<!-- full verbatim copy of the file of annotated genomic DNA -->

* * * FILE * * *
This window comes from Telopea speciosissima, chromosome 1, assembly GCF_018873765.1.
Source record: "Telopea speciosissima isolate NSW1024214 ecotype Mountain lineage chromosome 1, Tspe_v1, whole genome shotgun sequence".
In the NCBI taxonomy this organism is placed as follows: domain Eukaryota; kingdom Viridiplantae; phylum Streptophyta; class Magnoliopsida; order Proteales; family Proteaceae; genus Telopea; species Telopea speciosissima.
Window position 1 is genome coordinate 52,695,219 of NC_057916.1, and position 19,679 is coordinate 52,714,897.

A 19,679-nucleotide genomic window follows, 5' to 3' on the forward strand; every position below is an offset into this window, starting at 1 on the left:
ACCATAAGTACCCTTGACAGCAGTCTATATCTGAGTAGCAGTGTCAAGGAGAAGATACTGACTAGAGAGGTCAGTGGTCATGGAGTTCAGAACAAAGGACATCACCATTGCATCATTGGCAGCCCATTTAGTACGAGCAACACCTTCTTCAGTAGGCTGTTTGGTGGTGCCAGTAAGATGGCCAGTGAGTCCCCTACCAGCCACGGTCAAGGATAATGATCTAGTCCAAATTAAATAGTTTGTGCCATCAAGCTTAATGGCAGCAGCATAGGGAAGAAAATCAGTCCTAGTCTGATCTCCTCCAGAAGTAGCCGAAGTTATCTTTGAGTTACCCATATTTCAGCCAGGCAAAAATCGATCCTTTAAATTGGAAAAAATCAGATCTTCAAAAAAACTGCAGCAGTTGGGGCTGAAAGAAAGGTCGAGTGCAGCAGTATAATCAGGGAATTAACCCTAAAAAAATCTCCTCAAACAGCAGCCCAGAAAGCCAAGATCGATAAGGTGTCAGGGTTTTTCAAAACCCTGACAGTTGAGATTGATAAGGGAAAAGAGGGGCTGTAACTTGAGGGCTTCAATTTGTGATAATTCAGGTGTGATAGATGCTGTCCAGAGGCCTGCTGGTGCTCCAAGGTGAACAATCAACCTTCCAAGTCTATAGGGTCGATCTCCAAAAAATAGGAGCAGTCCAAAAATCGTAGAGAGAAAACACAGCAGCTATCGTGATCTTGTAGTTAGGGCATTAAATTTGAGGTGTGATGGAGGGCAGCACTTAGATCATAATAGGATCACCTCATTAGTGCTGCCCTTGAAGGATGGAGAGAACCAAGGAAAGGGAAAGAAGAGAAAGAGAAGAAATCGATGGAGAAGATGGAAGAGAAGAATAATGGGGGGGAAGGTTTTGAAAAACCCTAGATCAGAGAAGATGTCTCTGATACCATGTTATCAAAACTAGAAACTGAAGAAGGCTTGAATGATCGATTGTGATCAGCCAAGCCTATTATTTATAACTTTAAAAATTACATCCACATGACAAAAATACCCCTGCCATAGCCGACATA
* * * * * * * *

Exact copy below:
This window comes from Telopea speciosissima, chromosome 1, assembly GCF_018873765.1.
Source record: "Telopea speciosissima isolate NSW1024214 ecotype Mountain lineage chromosome 1, Tspe_v1, whole genome shotgun sequence".
In the NCBI taxonomy this organism is placed as follows: domain Eukaryota; kingdom Viridiplantae; phylum Streptophyta; class Magnoliopsida; order Proteales; family Proteaceae; genus Telopea; species Telopea speciosissima.
Window position 1 is genome coordinate 52,695,219 of NC_057916.1, and position 19,679 is coordinate 52,714,897.

A 19,679-nucleotide genomic window follows, 5' to 3' on the forward strand; every position below is an offset into this window, starting at 1 on the left:
ACCATAAGTACCCTTGACAGCAGTCTATATCTGAGTAGCAGTGTCAAGGAGAAGATACTGACTAGAGAGGTCAGTGGTCATGGAGTTCAGAACAAAGGACATCACCATTGCATCATTGGCAGCCCATTTAGTACGAGCAACACCTTCTTCAGTAGGCTGTTTGGTGGTGCCAGTAAGATGGCCAGTGAGTCCCCTACCAGCCACGGTCAAGGATAATGATCTAGTCCAAATTAAATAGTTTGTGCCATCAAGCTTAATGGCAGCAGCATAGGGAAGAAAATCAGTCCTAGTCTGATCTCCTCCAGAAGTAGCCGAAGTTATCTTTGAGTTACCCATATTTCAGCCAGGCAAAAATCGATCCTTTAAATTGGAAAAAATCAGATCTTCAAAAAAACTGCAGCAGTTGGGGCTGAAAGAAAGGTCGAGTGCAGCAGTATAATCAGGGAATTAACCCTAAAAAAATCTCCTCAAACAGCAGCCCAGAAAGCCAAGATCGATAAGGTGTCAGGGTTTTTCAAAACCCTGACAGTTGAGATTGATAAGGGAAAAGAGGGGCTGTAACTTGAGGGCTTCAATTTGTGATAATTCAGGTGTGATAGATGCTGTCCAGAGGCCTGCTGGTGCTCCAAGGTGAACAATCAACCTTCCAAGTCTATAGGGTCGATCTCCAAAAAATAGGAGCAGTCCAAAAATCGTAGAGAGAAAACACAGCAGCTATCGTGATCTTGTAGTTAGGGCATTAAATTTGAGGTGTGATGGAGGGCAGCACTTAGATCATAATAGGATCACCTCATTAGTGCTGCCCTTGAAGGATGGAGAGAACCAAGGAAAGGGAAAGAAGAGAAAGAGAAGAAATCGATGGAGAAGATGGAAGAGAAGAATAATGGGGGGGAAGGTTTTGAAAAACCCTAGATCAGAGAAGATGTCTCTGATACCATGTTATCAAAACTAGAAACTGAAGAAGGCTTGAATGATCGATTGTGATCAGCCAAGCCTATTATTTATAACTTTAAAAATTACATCCACATGACAAAAATACCCCTGCCATAGCCGACATA